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University of Minnesota Extension's Master Gardener program growing in participation

Terry Yockey, volunteer leader for the Goodhue County Extension Master Gardeners, said the pandemic brought an uptick in master gardener participation.

Goodhue County Master Gardeners .jpg
Goodhue County Extension Master Gardeners work on the Prairie Island Indian Community Elder Garden on May 10, 2022 in Welch, Minnesota.
Noah Fish / Agweek
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Master gardeners with the University of Minnesota Extension are here to help new and existing gardeners in the state, and there's more than ever right now.

Terry Yockey, volunteer leader for the Goodhue County Extension Master Gardeners, said the pandemic brought an uptick in master gardener participation.

"We had a banner year last year, in new interns," said Yockey, who has been a master gardener for 25 years. "It was the most we've ever had, and it's just getting better every year."

Interns have to do 50 volunteer hours to become a permanent master gardener. Nancy Berlin, master gardener with the Goodhue County Extension for 11 years, said the training to become a master gardener is unmatched.

"What's great about the program as you're trained by University of Minnesota Extension experts," said Berlin. "So you go through a training course first, and then you do your volunteer hours, and then you get to wear your badge."

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Yockey said the while the type of people participating in the master gardener program "crosses all barriers, and is very inclusive," there is one classification that remains to be the most popular.

"The No. 1 profession in our county (master gardener program) has always been retired teachers," she said. "They like to become master gardeners when they retire, and they're perfect, because they're good at programming and research."

Gardens this year

Yockey said that gardens are behind schedule in growing this year.

"Everything is way behind, and now it's going to be 80 or 90 degrees soon, so yeah, that's stressful for plants," she said.

Berlin said it's all about soil temperature when it comes to planting gardens.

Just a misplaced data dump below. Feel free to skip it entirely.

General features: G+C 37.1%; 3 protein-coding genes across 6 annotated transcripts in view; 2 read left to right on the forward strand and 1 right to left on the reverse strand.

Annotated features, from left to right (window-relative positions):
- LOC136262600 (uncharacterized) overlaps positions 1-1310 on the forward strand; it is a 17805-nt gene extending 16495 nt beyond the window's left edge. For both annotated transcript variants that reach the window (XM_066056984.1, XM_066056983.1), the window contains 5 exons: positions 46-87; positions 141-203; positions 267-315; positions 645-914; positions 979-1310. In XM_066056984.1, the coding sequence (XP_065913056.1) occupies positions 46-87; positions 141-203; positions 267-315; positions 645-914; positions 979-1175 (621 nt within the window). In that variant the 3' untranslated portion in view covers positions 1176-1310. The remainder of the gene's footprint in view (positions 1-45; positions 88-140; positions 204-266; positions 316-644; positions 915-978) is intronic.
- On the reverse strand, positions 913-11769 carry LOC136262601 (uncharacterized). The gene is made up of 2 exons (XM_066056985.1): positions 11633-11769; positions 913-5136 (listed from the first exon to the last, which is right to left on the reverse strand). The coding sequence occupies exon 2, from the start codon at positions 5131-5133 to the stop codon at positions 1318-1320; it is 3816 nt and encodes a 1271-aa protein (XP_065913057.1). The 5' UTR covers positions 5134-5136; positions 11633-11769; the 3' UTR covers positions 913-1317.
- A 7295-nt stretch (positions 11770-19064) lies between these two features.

"My garden yesterday was 65 degrees, and one part was 67," said Berlin on May 10. "But it hung in the 50s for a really long time, and you can't plant plant much other than greens and some of the root vegetables."

All that being said, Yockey said plants should still grow OK this year, but gardeners should keep a closer eye on them.

"On top of the drought last year, I'm sure people's gardens will do fine, but you need to be aware that they were already stressed before we went into this hard winter, and then non-existent spring," she said. "I think with the winter and the drought, definitely you're going to have to replant some things for sure."

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Advice for beginners

Yockey's advice for people just getting into gardening is to get in touch with people who know more than them.

"Get ahold of the master gardeners if you have questions, because that's what we're here for," she said. "We work through University of Minnesota Extension."

She said the master gardener program started because Extension didn't have enough employees to cater to homeowners.

"So they started training us," she said.

Berlin's advice for beginning gardeners is start with what you like.

"Plant what you love if you're beginning," she said. "If you love carrots, you can grow carrots — and you can grow them in a container if you don't have a garden, if you just have a little bit of sun."

She said native plants are also a good start, and good for pollinators and wildlife.

"That's another good way to begin," she said.

Noah Fish is a multimedia journalist who creates print, online and TV content for Agweek. He's also the host of the Agweek Podcast.

While covering agriculture he's earned awards for his localized reporting on the 2018 trade war, and breaking news coverage of a fifth-generation dairy farm that was forced to sell its herd when a barn roof collapsed in the winter of 2019. His reporting focuses on the intersection of agriculture, food and culture.

He reports out of Rochester, Minnesota, and can be reached at nfish@agweek.com
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